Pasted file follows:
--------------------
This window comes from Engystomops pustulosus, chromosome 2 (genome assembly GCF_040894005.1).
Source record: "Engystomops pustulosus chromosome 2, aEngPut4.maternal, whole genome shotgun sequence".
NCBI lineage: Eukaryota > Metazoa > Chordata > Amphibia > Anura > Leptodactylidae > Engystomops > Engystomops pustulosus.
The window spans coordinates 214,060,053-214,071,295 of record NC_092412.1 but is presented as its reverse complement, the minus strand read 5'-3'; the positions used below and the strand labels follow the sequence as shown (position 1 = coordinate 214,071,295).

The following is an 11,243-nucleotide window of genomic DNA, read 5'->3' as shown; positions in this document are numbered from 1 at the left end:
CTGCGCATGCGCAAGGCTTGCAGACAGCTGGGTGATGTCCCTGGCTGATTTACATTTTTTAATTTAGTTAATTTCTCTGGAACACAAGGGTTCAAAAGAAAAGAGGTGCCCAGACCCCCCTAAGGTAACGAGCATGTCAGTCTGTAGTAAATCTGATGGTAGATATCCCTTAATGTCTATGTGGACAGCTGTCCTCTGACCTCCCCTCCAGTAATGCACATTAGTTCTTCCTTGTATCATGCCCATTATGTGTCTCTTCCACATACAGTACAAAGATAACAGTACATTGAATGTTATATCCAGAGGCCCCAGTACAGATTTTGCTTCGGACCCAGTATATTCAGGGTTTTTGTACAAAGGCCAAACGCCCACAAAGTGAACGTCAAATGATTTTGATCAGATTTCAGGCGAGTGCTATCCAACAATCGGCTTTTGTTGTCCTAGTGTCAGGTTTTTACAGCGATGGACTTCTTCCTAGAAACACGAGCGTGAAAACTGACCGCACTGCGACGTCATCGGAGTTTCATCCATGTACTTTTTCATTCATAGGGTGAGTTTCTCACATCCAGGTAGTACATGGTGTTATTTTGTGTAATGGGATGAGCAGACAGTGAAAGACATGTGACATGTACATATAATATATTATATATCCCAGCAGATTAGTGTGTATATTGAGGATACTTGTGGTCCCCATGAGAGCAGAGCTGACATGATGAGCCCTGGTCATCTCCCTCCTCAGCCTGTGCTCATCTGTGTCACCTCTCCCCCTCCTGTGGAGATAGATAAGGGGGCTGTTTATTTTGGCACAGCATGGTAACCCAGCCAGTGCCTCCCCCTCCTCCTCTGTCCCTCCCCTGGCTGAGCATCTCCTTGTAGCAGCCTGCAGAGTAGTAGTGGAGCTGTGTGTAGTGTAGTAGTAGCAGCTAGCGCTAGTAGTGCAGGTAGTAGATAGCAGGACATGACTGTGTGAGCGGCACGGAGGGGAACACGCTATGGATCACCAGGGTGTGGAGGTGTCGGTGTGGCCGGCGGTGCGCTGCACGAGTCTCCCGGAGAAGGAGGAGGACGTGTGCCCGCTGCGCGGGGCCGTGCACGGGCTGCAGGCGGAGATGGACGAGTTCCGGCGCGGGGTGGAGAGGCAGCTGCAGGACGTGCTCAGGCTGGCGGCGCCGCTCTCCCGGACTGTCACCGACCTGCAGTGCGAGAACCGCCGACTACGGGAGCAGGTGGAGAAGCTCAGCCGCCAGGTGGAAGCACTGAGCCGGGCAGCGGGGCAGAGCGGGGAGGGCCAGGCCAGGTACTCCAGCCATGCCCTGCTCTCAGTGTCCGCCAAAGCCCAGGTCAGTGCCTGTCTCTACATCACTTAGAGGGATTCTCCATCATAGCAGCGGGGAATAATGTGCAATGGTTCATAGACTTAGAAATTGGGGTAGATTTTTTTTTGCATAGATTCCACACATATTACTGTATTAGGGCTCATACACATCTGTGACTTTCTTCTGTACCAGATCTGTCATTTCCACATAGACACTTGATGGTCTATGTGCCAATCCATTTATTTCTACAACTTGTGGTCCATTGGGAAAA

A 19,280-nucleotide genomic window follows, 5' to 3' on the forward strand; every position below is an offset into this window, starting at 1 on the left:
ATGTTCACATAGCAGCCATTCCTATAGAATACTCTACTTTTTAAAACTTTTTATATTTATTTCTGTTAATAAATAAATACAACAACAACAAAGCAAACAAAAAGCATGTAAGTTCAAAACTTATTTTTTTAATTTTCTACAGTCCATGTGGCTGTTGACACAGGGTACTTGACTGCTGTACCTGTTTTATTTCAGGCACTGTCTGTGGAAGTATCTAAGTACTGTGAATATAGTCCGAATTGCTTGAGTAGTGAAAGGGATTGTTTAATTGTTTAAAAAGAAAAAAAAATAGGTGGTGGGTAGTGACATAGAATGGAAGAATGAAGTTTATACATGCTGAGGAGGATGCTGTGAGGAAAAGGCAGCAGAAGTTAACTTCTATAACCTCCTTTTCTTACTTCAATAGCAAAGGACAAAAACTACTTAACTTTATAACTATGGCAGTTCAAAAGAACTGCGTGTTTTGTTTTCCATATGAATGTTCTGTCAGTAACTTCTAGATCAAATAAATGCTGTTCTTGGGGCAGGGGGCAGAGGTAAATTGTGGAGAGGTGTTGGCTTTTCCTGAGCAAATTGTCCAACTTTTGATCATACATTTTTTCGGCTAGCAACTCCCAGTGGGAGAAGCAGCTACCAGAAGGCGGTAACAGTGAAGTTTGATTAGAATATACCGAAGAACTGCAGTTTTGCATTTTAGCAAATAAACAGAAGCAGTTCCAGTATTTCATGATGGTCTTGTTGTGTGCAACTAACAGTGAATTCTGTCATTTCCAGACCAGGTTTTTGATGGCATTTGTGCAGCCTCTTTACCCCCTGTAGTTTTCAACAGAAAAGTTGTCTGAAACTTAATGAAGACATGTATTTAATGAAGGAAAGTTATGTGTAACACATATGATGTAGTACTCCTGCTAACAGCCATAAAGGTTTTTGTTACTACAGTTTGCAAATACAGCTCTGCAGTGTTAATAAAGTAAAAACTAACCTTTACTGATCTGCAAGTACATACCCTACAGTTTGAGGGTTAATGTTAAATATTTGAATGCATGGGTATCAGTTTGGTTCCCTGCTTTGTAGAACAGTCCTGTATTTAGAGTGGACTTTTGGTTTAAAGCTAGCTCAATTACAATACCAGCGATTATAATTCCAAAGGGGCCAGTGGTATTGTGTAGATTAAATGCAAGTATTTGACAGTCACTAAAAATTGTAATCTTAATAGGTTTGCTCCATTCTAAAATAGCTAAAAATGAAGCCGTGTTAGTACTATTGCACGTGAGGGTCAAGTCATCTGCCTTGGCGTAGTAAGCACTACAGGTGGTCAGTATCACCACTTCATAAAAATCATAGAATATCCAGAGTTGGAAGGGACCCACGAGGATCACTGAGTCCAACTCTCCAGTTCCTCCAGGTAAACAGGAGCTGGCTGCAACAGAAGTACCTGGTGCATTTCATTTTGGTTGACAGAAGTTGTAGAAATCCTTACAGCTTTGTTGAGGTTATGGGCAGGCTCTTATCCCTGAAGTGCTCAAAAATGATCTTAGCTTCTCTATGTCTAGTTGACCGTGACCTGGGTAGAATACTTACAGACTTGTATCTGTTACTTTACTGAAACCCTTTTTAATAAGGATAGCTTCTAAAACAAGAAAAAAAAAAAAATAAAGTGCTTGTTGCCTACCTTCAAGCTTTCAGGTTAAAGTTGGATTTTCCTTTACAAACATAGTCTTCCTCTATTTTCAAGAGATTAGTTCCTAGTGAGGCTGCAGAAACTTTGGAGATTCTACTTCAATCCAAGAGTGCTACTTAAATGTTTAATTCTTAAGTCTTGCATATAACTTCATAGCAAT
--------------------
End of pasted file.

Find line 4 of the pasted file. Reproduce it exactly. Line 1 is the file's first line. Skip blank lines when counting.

The window spans coordinates 214,060,053-214,071,295 of record NC_092412.1 but is presented as its reverse complement, the minus strand read 5'-3'; the positions used below and the strand labels follow the sequence as shown (position 1 = coordinate 214,071,295).